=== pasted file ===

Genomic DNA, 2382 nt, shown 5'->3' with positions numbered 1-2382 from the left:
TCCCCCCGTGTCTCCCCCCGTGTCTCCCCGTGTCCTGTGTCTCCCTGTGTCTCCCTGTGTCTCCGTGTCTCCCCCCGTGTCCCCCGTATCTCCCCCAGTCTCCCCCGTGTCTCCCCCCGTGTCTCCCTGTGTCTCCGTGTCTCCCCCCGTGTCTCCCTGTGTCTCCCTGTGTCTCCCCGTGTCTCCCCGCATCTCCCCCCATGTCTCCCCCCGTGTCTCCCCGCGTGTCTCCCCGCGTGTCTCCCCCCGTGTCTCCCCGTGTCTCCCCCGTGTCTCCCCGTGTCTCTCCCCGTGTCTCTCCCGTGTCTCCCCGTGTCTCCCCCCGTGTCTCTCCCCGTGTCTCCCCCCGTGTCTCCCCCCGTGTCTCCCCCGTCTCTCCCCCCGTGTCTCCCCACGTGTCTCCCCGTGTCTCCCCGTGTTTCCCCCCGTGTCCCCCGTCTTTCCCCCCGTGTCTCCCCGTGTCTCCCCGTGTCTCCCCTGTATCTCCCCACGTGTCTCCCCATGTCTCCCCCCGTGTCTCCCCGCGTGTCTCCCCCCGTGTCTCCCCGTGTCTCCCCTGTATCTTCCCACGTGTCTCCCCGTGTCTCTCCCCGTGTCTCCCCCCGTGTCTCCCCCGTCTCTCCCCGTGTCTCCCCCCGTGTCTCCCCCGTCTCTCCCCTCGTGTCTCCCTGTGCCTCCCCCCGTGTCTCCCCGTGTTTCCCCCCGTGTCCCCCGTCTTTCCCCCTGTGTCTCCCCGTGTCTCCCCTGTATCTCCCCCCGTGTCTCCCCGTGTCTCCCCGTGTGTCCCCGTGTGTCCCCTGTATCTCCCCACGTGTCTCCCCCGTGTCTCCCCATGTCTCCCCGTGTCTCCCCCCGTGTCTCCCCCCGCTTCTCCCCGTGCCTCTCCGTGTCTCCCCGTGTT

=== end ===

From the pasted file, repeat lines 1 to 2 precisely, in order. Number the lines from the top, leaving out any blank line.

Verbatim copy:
Genomic DNA, 2382 nt, shown 5'->3' with positions numbered 1-2382 from the left:
TCCCCCCGTGTCTCCCCCCGTGTCTCCCCGTGTCCTGTGTCTCCCTGTGTCTCCCTGTGTCTCCGTGTCTCCCCCCGTGTCCCCCGTATCTCCCCCAGTCTCCCCCGTGTCTCCCCCCGTGTCTCCCTGTGTCTCCGTGTCTCCCCCCGTGTCTCCCTGTGTCTCCCTGTGTCTCCCCGTGTCTCCCCGCATCTCCCCCCATGTCTCCCCCCGTGTCTCCCCGCGTGTCTCCCCGCGTGTCTCCCCCCGTGTCTCCCCGTGTCTCCCCCGTGTCTCCCCGTGTCTCTCCCCGTGTCTCTCCCGTGTCTCCCCGTGTCTCCCCCCGTGTCTCTCCCCGTGTCTCCCCCCGTGTCTCCCCCCGTGTCTCCCCCGTCTCTCCCCCCGTGTCTCCCCACGTGTCTCCCCGTGTCTCCCCGTGTTTCCCCCCGTGTCCCCCGTCTTTCCCCCCGTGTCTCCCCGTGTCTCCCCGTGTCTCCCCTGTATCTCCCCACGTGTCTCCCCATGTCTCCCCCCGTGTCTCCCCGCGTGTCTCCCCCCGTGTCTCCCCGTGTCTCCCCTGTATCTTCCCACGTGTCTCCCCGTGTCTCTCCCCGTGTCTCCCCCCGTGTCTCCCCCGTCTCTCCCCGTGTCTCCCCCCGTGTCTCCCCCGTCTCTCCCCTCGTGTCTCCCTGTGCCTCCCCCCGTGTCTCCCCGTGTTTCCCCCCGTGTCCCCCGTCTTTCCCCCTGTGTCTCCCCGTGTCTCCCCTGTATCTCCCCCCGTGTCTCCCCGTGTCTCCCCGTGTGTCCCCGTGTGTCCCCTGTATCTCCCCACGTGTCTCCCCCGTGTCTCCCCATGTCTCCCCGTGTCTCCCCCCGTGTCTCCCCCCGCTTCTCCCCGTGCCTCTCCGTGTCTCCCCGTGTT